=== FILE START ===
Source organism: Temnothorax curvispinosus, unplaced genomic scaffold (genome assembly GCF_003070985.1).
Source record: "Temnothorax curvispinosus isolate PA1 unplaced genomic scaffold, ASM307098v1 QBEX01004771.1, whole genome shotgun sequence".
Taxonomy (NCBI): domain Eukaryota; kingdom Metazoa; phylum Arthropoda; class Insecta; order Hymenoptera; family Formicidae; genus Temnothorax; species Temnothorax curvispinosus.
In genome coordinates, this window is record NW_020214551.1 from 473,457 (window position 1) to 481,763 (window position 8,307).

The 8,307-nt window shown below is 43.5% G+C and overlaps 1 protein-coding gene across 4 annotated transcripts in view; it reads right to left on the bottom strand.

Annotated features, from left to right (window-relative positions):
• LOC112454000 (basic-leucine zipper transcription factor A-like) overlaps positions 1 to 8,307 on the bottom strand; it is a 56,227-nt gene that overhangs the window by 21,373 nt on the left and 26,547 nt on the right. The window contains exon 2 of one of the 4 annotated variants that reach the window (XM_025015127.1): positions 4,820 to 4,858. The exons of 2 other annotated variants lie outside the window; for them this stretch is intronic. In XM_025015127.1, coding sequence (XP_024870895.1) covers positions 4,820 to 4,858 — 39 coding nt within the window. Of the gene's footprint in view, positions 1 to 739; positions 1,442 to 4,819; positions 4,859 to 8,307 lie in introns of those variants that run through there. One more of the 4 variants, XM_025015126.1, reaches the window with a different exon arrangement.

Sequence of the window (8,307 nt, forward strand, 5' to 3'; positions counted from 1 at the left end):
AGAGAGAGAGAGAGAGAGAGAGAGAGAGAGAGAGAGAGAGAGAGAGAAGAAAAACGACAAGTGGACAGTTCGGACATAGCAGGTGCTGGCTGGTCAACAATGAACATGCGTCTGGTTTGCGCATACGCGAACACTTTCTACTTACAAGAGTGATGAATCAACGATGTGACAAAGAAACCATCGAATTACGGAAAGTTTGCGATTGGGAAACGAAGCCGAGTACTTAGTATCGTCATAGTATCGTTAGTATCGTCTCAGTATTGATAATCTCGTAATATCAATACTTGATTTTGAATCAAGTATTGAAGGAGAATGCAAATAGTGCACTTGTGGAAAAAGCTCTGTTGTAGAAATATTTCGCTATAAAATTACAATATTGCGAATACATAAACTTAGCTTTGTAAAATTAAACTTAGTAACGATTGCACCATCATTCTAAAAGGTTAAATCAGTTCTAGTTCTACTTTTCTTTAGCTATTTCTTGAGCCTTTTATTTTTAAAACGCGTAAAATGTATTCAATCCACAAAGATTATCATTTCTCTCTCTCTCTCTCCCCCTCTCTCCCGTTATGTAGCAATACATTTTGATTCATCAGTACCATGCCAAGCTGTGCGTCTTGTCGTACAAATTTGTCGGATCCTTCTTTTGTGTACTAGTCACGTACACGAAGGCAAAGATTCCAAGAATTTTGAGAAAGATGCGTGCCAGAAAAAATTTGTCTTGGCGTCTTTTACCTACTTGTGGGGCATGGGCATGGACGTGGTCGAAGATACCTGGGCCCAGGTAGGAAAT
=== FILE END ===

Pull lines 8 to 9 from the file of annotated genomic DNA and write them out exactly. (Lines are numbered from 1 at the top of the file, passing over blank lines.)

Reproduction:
Sequence of the window (8,307 nt, forward strand, 5' to 3'; positions counted from 1 at the left end):
AGAGAGAGAGAGAGAGAGAGAGAGAGAGAGAGAGAGAGAGAGAGAGAAGAAAAACGACAAGTGGACAGTTCGGACATAGCAGGTGCTGGCTGGTCAACAATGAACATGCGTCTGGTTTGCGCATACGCGAACACTTTCTACTTACAAGAGTGATGAATCAACGATGTGACAAAGAAACCATCGAATTACGGAAAGTTTGCGATTGGGAAACGAAGCCGAGTACTTAGTATCGTCATAGTATCGTTAGTATCGTCTCAGTATTGATAATCTCGTAATATCAATACTTGATTTTGAATCAAGTATTGAAGGAGAATGCAAATAGTGCACTTGTGGAAAAAGCTCTGTTGTAGAAATATTTCGCTATAAAATTACAATATTGCGAATACATAAACTTAGCTTTGTAAAATTAAACTTAGTAACGATTGCACCATCATTCTAAAAGGTTAAATCAGTTCTAGTTCTACTTTTCTTTAGCTATTTCTTGAGCCTTTTATTTTTAAAACGCGTAAAATGTATTCAATCCACAAAGATTATCATTTCTCTCTCTCTCTCTCCCCCTCTCTCCCGTTATGTAGCAATACATTTTGATTCATCAGTACCATGCCAAGCTGTGCGTCTTGTCGTACAAATTTGTCGGATCCTTCTTTTGTGTACTAGTCACGTACACGAAGGCAAAGATTCCAAGAATTTTGAGAAAGATGCGTGCCAGAAAAAATTTGTCTTGGCGTCTTTTACCTACTTGTGGGGCATGGGCATGGACGTGGTCGAAGATACCTGGGCCCAGGTAGGAAAT